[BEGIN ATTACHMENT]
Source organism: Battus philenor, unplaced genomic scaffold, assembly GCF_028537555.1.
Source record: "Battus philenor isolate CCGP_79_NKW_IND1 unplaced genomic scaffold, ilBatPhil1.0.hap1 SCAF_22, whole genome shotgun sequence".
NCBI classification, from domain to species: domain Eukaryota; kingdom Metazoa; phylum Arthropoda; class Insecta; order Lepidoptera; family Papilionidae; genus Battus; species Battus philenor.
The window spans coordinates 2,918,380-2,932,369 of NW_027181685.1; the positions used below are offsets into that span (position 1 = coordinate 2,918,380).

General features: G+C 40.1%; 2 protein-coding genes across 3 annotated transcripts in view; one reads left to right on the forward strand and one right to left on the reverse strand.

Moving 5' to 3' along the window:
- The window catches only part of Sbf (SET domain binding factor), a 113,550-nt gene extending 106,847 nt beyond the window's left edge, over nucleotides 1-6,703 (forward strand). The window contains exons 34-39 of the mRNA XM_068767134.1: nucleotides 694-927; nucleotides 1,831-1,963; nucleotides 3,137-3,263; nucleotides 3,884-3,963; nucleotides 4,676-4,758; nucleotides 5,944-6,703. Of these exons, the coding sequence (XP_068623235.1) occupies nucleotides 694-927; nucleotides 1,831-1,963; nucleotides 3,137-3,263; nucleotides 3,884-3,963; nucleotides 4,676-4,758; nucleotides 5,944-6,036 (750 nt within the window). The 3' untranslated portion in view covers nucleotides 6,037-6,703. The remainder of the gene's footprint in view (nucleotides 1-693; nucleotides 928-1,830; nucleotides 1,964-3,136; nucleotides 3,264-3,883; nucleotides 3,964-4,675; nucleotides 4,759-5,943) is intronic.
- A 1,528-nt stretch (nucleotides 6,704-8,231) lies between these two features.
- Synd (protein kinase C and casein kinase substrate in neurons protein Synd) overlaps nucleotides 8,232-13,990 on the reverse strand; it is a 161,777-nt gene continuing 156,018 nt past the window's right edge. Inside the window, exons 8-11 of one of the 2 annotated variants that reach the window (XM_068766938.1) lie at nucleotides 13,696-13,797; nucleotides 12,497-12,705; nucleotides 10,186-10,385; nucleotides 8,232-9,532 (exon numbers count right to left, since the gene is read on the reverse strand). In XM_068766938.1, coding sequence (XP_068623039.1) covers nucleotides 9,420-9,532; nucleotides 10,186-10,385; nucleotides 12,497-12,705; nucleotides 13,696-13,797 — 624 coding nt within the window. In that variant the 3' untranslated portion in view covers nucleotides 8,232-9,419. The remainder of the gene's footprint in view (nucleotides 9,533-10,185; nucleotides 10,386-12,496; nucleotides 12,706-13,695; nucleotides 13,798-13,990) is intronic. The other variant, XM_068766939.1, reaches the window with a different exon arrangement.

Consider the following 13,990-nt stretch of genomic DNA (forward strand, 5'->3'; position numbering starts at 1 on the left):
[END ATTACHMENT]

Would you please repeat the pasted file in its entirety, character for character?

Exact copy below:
Source organism: Battus philenor, unplaced genomic scaffold, assembly GCF_028537555.1.
Source record: "Battus philenor isolate CCGP_79_NKW_IND1 unplaced genomic scaffold, ilBatPhil1.0.hap1 SCAF_22, whole genome shotgun sequence".
NCBI classification, from domain to species: domain Eukaryota; kingdom Metazoa; phylum Arthropoda; class Insecta; order Lepidoptera; family Papilionidae; genus Battus; species Battus philenor.
The window spans coordinates 2,918,380-2,932,369 of NW_027181685.1; the positions used below are offsets into that span (position 1 = coordinate 2,918,380).

General features: G+C 40.1%; 2 protein-coding genes across 3 annotated transcripts in view; one reads left to right on the forward strand and one right to left on the reverse strand.

Moving 5' to 3' along the window:
- The window catches only part of Sbf (SET domain binding factor), a 113,550-nt gene extending 106,847 nt beyond the window's left edge, over nucleotides 1-6,703 (forward strand). The window contains exons 34-39 of the mRNA XM_068767134.1: nucleotides 694-927; nucleotides 1,831-1,963; nucleotides 3,137-3,263; nucleotides 3,884-3,963; nucleotides 4,676-4,758; nucleotides 5,944-6,703. Of these exons, the coding sequence (XP_068623235.1) occupies nucleotides 694-927; nucleotides 1,831-1,963; nucleotides 3,137-3,263; nucleotides 3,884-3,963; nucleotides 4,676-4,758; nucleotides 5,944-6,036 (750 nt within the window). The 3' untranslated portion in view covers nucleotides 6,037-6,703. The remainder of the gene's footprint in view (nucleotides 1-693; nucleotides 928-1,830; nucleotides 1,964-3,136; nucleotides 3,264-3,883; nucleotides 3,964-4,675; nucleotides 4,759-5,943) is intronic.
- A 1,528-nt stretch (nucleotides 6,704-8,231) lies between these two features.
- Synd (protein kinase C and casein kinase substrate in neurons protein Synd) overlaps nucleotides 8,232-13,990 on the reverse strand; it is a 161,777-nt gene continuing 156,018 nt past the window's right edge. Inside the window, exons 8-11 of one of the 2 annotated variants that reach the window (XM_068766938.1) lie at nucleotides 13,696-13,797; nucleotides 12,497-12,705; nucleotides 10,186-10,385; nucleotides 8,232-9,532 (exon numbers count right to left, since the gene is read on the reverse strand). In XM_068766938.1, coding sequence (XP_068623039.1) covers nucleotides 9,420-9,532; nucleotides 10,186-10,385; nucleotides 12,497-12,705; nucleotides 13,696-13,797 — 624 coding nt within the window. In that variant the 3' untranslated portion in view covers nucleotides 8,232-9,419. The remainder of the gene's footprint in view (nucleotides 9,533-10,185; nucleotides 10,386-12,496; nucleotides 12,706-13,695; nucleotides 13,798-13,990) is intronic. The other variant, XM_068766939.1, reaches the window with a different exon arrangement.

Consider the following 13,990-nt stretch of genomic DNA (forward strand, 5'->3'; position numbering starts at 1 on the left):